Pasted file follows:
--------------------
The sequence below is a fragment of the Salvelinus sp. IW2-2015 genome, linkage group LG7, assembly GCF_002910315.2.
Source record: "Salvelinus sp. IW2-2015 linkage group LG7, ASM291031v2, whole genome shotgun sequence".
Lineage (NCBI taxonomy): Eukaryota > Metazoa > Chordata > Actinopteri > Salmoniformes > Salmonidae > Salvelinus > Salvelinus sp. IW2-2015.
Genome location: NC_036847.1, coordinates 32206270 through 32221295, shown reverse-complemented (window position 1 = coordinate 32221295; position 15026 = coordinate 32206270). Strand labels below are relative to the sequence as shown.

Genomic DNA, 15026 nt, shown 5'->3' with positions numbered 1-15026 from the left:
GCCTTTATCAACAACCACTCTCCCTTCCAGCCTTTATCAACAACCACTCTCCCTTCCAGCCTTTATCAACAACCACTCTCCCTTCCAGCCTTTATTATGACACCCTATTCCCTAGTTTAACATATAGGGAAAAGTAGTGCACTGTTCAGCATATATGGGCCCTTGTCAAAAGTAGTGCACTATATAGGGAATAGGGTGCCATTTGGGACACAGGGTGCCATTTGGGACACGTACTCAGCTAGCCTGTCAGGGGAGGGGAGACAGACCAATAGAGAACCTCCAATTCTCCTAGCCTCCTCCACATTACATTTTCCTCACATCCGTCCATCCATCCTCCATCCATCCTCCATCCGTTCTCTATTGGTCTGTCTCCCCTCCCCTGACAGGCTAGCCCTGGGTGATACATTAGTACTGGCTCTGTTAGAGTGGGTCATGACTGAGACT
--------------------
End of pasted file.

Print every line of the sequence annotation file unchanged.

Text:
The sequence below is a fragment of the Salvelinus sp. IW2-2015 genome, linkage group LG7, assembly GCF_002910315.2.
Source record: "Salvelinus sp. IW2-2015 linkage group LG7, ASM291031v2, whole genome shotgun sequence".
Lineage (NCBI taxonomy): Eukaryota > Metazoa > Chordata > Actinopteri > Salmoniformes > Salmonidae > Salvelinus > Salvelinus sp. IW2-2015.
Genome location: NC_036847.1, coordinates 32206270 through 32221295, shown reverse-complemented (window position 1 = coordinate 32221295; position 15026 = coordinate 32206270). Strand labels below are relative to the sequence as shown.

Genomic DNA, 15026 nt, shown 5'->3' with positions numbered 1-15026 from the left:
GCCTTTATCAACAACCACTCTCCCTTCCAGCCTTTATCAACAACCACTCTCCCTTCCAGCCTTTATCAACAACCACTCTCCCTTCCAGCCTTTATTATGACACCCTATTCCCTAGTTTAACATATAGGGAAAAGTAGTGCACTGTTCAGCATATATGGGCCCTTGTCAAAAGTAGTGCACTATATAGGGAATAGGGTGCCATTTGGGACACAGGGTGCCATTTGGGACACGTACTCAGCTAGCCTGTCAGGGGAGGGGAGACAGACCAATAGAGAACCTCCAATTCTCCTAGCCTCCTCCACATTACATTTTCCTCACATCCGTCCATCCATCCTCCATCCATCCTCCATCCGTTCTCTATTGGTCTGTCTCCCCTCCCCTGACAGGCTAGCCCTGGGTGATACATTAGTACTGGCTCTGTTAGAGTGGGTCATGACTGAGACT